Saturday, September 10, 2011
The Sabrejets “Sin-Sational” (Raucous) isn’t gonna be nominated for no mercury or any other planet music prizes anytime soon and that’s a good thing. Their fare is “greasy rock’n’roll” like it always was. Ideally enjoyed at blood-curdling volume live in a bar, these Belfast geezers have a long track record of delivering the goods. The notion of authenticity or conforming to a purist notion doesn’t fly here because this music is in these guys dna. Rockabilly in general exists in a backwater these days. The form has been pillaged every which way and like burlesque it has crept into areas of the mainstream. This double edged sword means that there are a lot of toothless perpetrators out there but this ain’t one of those.
17 songs maybe a little too much to digest in these ADD-addled times but the 13 originals and 4 covers include runs through “Ultra Twist” and “Blitzkrieg Bop”. “Sin-Sational” is guilty as charged and a Friday or Saturday night in the company of these guys down the pub would be a hoot indeed. Hope there’s an opportunity to road test that theory one of these days.
I didn’t actually plan for this to turn into a thread that would deal with up to the minute takes on sounds from yesteryear but next up was The Breakers self-titled debut (but actual third album) for Wicked Cool. Harking from Denmark, these guys apparently opened for Bon Jovi in Europe during the time period known as Summer. I say that because there was precious little evidence of the big yellow ball anywhere around here. So anyways, theirs is a big sound that crosses The Fleshtones with their gaffer’s Disciples of Soul. Is there a boardwalk in Copenhagen?
Crowd-pleasing stuff then and while not exactly Henning Staerk-tastic, these guys actually have tunes to back up the moves with the possible exception of “New York City” that reminds me of Hipsway or Love and Money. Shudder. The singer, Toke Nisted, sounds like Chris Farlowe moonlighting as Rod Stewart and there’s not a damn thing wrong with that. I notice that there’s Van Zandt writing credit on many of the tracks too. He’s a shrewd guy and evidently not without taste because he loves The Dahlmanns.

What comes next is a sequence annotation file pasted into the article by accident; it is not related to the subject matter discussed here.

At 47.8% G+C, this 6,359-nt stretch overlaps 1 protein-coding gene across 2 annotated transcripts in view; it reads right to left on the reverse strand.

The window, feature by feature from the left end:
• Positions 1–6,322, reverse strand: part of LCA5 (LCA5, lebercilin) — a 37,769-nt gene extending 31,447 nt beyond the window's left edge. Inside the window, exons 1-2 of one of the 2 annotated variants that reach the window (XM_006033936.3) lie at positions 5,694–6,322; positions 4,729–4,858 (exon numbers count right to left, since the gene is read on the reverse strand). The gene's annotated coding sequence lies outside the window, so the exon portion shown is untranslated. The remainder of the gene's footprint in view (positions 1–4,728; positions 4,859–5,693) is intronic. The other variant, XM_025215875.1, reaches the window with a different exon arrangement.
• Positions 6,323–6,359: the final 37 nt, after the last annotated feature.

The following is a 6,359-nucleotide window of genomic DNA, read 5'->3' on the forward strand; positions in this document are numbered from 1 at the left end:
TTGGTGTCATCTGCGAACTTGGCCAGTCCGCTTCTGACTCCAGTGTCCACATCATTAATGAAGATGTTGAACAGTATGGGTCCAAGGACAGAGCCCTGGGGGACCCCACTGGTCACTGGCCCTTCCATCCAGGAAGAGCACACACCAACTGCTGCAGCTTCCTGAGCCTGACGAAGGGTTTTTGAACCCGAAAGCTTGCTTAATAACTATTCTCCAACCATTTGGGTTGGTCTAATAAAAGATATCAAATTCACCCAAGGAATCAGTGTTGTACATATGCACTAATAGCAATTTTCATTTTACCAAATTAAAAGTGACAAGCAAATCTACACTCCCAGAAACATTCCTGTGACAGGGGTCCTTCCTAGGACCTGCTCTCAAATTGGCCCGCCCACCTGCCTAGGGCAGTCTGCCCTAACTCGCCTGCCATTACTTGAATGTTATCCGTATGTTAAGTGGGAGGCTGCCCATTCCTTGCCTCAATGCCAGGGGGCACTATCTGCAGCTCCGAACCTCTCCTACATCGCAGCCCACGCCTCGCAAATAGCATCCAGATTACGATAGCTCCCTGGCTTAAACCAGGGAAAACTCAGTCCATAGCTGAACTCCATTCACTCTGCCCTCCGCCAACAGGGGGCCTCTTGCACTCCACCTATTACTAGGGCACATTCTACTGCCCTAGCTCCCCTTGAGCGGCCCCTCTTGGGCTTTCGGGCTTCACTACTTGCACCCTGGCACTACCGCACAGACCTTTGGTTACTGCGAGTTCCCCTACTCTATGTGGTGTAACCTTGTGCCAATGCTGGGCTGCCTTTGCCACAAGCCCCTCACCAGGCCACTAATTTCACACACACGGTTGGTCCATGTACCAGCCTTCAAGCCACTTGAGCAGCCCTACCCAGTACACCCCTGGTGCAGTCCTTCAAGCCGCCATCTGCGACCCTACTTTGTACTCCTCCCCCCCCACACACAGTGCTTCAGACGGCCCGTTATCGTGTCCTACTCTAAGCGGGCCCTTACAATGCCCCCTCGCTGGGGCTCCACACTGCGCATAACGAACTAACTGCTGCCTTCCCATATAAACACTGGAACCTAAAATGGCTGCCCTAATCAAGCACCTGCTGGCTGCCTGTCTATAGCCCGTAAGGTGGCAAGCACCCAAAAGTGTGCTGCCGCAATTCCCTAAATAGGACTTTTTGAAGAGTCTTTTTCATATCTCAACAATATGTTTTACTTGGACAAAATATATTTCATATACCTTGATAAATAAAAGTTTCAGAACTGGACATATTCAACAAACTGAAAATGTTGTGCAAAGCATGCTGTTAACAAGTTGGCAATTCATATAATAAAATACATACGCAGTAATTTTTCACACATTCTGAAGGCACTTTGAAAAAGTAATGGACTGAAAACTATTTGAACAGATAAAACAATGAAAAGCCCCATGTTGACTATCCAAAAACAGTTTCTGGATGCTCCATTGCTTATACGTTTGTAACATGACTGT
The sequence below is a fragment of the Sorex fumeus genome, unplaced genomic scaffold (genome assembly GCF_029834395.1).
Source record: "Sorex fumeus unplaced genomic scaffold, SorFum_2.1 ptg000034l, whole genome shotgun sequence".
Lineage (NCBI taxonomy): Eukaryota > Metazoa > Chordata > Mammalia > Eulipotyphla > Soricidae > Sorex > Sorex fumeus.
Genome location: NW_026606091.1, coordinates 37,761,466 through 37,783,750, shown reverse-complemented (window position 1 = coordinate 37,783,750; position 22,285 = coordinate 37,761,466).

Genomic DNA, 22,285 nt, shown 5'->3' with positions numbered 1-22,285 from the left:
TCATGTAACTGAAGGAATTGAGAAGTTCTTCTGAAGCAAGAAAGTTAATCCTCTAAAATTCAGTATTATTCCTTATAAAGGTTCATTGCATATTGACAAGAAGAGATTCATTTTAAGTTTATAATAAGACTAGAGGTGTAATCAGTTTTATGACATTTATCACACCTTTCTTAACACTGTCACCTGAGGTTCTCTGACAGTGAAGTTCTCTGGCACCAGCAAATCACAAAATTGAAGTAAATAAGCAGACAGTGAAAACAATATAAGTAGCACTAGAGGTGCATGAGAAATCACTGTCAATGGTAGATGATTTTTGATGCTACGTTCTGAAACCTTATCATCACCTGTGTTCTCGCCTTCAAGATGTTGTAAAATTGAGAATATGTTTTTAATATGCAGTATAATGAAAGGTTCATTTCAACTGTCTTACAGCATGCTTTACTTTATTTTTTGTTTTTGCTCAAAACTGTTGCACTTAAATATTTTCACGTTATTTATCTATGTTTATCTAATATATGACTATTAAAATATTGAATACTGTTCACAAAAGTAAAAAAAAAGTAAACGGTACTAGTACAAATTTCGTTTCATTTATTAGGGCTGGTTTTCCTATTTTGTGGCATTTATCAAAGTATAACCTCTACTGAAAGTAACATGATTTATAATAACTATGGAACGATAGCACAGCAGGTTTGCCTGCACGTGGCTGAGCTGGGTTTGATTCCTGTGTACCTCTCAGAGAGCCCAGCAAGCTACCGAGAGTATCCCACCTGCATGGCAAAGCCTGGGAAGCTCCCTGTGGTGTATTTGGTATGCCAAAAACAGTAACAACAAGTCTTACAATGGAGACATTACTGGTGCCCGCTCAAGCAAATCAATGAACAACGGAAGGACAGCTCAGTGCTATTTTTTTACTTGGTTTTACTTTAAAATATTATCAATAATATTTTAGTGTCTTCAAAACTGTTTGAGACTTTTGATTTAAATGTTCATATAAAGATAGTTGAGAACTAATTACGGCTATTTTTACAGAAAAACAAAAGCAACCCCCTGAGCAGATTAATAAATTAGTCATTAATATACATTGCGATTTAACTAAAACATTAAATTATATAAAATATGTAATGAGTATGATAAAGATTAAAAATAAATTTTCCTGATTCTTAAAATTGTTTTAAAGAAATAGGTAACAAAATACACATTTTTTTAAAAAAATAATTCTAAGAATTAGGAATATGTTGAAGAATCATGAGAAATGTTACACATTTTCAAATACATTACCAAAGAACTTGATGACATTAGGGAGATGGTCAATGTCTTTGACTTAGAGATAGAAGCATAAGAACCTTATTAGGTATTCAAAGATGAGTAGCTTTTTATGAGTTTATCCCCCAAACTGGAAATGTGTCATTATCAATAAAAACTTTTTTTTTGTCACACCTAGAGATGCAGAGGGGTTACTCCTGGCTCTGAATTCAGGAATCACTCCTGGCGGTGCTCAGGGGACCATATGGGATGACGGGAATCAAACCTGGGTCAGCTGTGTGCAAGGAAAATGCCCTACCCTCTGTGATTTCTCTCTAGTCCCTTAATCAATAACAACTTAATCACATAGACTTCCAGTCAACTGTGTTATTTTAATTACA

I was talking back yonder about authenticity and the late 60’s ambience is all about that. If The Breakers cut it live then they could find themselves in demand. Like The One-ders in “That Thing You Do”. And I can certainly hear Southside Johnny Lyons singing “Soulfire”.
Sticking with Scandinavia – this time in Sweden, Dee Rangers “Down In The Playground” (Suckers Choice) is also channelling the past but in an altogether more organic and warm way. I’m not sure if there’s any “hot concrete” involved but I think this is their best sounding record to date.
Those keyboard swirls are definitely hitting the spot and where that last album conjured up memories of groups I’d rather forget, The DR’s reminded me of The Creeps rather than gave me them. There’s a Ramonesness to the artwork concept too that works on a subliminal level. Understated even. The mix of jangle and farfisa strikes a cool balance over the course. Mans did a great job with this.
The instro “Powerslam III” takes a flavour of Toni Basil’s “Mickey” and extends it into a hopped up Graham Bond extravaganza. DITP also includes the best cover of “First I Look At The Purse” since the J Geils version on “Full House”.
The Munster reissue of Eskorbuto’s “Eskizofrenia” is nothing like any of these previous three. An influence on the Spanish and Latin American punk scenes, it sounds like it came out of Eastern Europe. They came from Santurtzi in the Basque Country.
Intensely political and designed to rouse the rabble – these short, sharp bursts don’t make for easy listening but the energy level is intense. I’m listening to this on CD but I’d imagine that the vinyl would resonate with a deeper, cleaner rage. This is very much analog music that should be attached like an unexploded device to downloads of whatever tosh the NME is flying the flag for this week. This stands up a damn sight better than any record by The Clash I’ve heard in recent times.
Actually, I heard “Rock The Casbah” this morning and just about brought up my haggis roll. Combat rot. (Munster is distributed in the UK by Shellshock)